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The land down under: an appealing destination for international students

Tue, 09/17/2019 - 08:37
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Australia is becoming an increasingly popular destination for learners around the world, with Higher Education seeing an increase of 11.4% in terms of international student numbers in 2018. In fact, according to an article published by the BBC, research by University College London shows that: “Australia is overtaking the UK as the world's second biggest destination for international students…”

Where are the students coming from?

globe graphicAccording to The Australian Government Department of Education and Training, in August last year the top five origin countries for international students were:

  1. China 
  2. India 
  3. Nepal 
  4. Malaysia 
  5. Brazil 

Having such a diverse student population is certainly beneficial to students, as it provides an excellent learning environment, as well as international networking opportunities.

What is attracting overseas students to Australia?

“A new survey shows that students are making study abroad decisions based on a changing list of priorities and influencers. Rankings are becoming less important than factors such as cost of living, the ability to work after studying, quality of teaching, and a destination’s reputation for being welcoming and friendly.” (Article by ICEF)

Let’s look at this within the context of Australia: 

  • Students are placing more importance on the opportunities to work in a country after graduating. In Australia, some students can stay for up to 4 years after they finish their studies, giving international students the option to look for employment if they want to stay in-country.
  • Moreover, the aforementioned ICEF report notes that a destination’s reputation for being welcoming plays a key role in the study-abroad decision process for students. Australia has long been seen as a friendly country, highlighted by the number of tourists that visit every year; in the year ending June 2019, Australia welcomed 9.3 million visitor arrivals and typically 63% have visited before.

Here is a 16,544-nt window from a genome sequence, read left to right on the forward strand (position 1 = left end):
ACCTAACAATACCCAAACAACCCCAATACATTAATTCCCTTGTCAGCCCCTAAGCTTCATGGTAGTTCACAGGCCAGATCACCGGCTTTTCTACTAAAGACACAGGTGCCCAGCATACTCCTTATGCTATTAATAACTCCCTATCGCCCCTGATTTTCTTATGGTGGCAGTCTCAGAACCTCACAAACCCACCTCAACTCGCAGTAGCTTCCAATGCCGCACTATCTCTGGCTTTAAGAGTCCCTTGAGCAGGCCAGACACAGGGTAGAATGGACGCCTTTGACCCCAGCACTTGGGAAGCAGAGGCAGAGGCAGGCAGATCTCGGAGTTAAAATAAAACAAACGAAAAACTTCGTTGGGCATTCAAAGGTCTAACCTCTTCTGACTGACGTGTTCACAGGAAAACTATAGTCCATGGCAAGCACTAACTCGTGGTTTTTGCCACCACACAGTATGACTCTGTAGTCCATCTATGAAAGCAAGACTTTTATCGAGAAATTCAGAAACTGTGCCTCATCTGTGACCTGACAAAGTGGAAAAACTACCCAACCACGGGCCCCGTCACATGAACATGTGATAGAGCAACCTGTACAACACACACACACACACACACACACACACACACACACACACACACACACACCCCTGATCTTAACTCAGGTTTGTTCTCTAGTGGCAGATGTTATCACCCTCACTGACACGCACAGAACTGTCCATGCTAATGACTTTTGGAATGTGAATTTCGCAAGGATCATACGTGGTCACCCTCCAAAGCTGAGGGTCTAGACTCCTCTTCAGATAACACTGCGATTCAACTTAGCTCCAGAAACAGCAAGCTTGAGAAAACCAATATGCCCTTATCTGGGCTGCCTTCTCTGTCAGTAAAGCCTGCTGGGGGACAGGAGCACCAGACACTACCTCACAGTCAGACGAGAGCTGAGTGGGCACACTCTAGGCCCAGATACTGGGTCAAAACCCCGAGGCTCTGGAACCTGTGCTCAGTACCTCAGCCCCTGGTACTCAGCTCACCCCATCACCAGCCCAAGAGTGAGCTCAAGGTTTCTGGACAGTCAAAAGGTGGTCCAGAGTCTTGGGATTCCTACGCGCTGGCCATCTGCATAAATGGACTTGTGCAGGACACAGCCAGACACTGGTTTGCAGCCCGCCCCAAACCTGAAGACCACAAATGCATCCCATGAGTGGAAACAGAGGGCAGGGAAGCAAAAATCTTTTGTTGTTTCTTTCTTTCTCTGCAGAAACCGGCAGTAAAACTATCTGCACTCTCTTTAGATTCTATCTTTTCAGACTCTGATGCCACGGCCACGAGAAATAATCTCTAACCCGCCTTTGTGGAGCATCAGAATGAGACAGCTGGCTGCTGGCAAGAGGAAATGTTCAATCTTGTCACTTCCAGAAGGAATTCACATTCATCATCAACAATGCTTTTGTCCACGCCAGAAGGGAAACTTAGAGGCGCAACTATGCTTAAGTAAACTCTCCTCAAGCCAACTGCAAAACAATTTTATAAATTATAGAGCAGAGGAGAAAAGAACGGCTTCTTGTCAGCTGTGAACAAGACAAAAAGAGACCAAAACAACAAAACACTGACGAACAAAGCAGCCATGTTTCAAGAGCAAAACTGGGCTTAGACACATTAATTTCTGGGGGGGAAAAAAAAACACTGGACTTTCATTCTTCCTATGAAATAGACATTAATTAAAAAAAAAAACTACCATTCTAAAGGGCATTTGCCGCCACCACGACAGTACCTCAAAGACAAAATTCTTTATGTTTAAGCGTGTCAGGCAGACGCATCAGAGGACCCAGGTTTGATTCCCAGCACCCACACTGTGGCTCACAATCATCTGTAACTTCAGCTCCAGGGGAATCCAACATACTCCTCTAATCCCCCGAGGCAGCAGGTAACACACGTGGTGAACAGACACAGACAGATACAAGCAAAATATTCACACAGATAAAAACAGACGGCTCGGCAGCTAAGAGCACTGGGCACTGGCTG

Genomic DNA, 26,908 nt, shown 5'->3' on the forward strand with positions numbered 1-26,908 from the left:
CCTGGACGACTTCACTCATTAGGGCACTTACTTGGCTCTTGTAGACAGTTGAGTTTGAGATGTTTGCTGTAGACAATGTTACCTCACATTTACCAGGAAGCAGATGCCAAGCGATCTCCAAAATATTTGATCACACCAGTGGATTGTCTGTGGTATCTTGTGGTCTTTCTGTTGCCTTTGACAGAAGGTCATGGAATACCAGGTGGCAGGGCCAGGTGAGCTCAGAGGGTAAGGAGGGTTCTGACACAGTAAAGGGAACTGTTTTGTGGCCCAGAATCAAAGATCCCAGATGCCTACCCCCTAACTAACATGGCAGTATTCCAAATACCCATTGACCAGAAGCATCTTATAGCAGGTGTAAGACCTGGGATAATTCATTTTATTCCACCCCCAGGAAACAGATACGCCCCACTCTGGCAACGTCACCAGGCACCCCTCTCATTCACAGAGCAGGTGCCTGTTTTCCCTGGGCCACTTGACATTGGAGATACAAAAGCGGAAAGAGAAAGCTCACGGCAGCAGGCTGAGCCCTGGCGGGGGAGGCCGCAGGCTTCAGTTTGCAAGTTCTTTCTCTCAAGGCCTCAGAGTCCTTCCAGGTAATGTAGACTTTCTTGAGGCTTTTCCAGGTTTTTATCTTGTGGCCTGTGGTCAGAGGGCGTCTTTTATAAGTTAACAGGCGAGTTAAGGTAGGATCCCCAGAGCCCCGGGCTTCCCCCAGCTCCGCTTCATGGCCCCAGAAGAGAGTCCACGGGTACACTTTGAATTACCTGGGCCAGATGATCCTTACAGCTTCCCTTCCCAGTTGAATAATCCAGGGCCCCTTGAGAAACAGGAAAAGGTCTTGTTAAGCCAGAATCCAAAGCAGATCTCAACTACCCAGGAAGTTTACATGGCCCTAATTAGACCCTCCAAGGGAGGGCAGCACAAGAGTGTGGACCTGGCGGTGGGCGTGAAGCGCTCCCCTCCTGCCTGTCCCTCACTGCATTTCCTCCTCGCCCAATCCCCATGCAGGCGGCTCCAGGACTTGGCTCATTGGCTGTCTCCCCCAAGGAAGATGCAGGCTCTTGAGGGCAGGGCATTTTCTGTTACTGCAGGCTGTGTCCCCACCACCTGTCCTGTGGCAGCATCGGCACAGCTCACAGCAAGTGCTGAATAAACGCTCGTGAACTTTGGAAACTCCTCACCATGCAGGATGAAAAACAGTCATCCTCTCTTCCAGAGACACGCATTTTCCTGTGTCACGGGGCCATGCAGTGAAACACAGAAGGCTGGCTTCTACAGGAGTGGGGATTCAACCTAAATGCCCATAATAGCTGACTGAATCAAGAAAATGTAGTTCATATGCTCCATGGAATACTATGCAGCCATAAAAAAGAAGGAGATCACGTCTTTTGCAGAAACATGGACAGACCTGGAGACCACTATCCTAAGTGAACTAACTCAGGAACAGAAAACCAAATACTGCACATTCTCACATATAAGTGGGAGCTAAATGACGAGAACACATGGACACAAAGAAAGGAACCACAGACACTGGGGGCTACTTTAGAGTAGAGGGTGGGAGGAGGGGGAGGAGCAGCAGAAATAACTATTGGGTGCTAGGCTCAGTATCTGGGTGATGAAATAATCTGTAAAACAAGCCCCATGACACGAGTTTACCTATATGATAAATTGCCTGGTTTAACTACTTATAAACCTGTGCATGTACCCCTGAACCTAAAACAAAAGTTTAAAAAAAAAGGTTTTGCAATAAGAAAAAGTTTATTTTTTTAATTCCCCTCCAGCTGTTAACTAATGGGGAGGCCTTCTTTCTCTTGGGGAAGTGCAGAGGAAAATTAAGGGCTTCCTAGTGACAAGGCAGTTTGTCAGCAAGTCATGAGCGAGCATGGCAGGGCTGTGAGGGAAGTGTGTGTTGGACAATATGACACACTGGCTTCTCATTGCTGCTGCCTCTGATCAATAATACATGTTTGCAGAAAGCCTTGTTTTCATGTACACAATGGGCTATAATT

• Although cited as decreasing as an influence factor, rankings have always been a strong indicator of education quality worldwide and Australia has 7 universities within the top 100 in the QS World Rankings 2020
  • According to an article by ACEcelent late last year, the value of the Australian dollar could also be having a positive impact on student recruitment, specifically in relation to the cost of study and living expenses. 
  • Finally, the culture is sure to be an influencing factor for students. Not to mention the fact that it’s an English-speaking country where the five largest cities see sunshine for at least half the year.

Can an HNC or HND take you down under?

Australia is certainly worth considering as an option for our BTEC Higher National students who are looking to use their qualification as a progression route into Higher Education. 

delivering presentation

We are actively looking to increase the number of agreements that we have with Australian universities, and last month we attended a roadshow with our PTE Academic colleagues from Pearson Australia. As a team, we visited Sydney, Adelaide, Melbourne, Brisbane and Canberra throughout early August, presenting on a range of Pearson qualifications.

The roadshow has successfully given us strong exposure to HEIs. There are 43 universities in Australia, and most institutions that we made contact with during the trip were already accepting students with Higher Nationals. 

We are working on confirming formalised pathways for Pearson students, however in the meantime, it’s great to know that Australian universities are already considering our graduates on a case by case basis. Our overall aim is to negotiate specific progression routes for BTEC Higher Nationals, and therefore provide more choice for our valued students.

Keep an eye on our Degree Finder for any new pathways that are introduced and if you have any questions about Higher Nationals, please do not hesitate to contact us.


I joined Pearson in July 2019 from a Higher Education background, having studied languages at university. I work in the Progression and Recognition team, helping to ensure that our students and centres are aware of their options post-study, whether this is into employment or further education.

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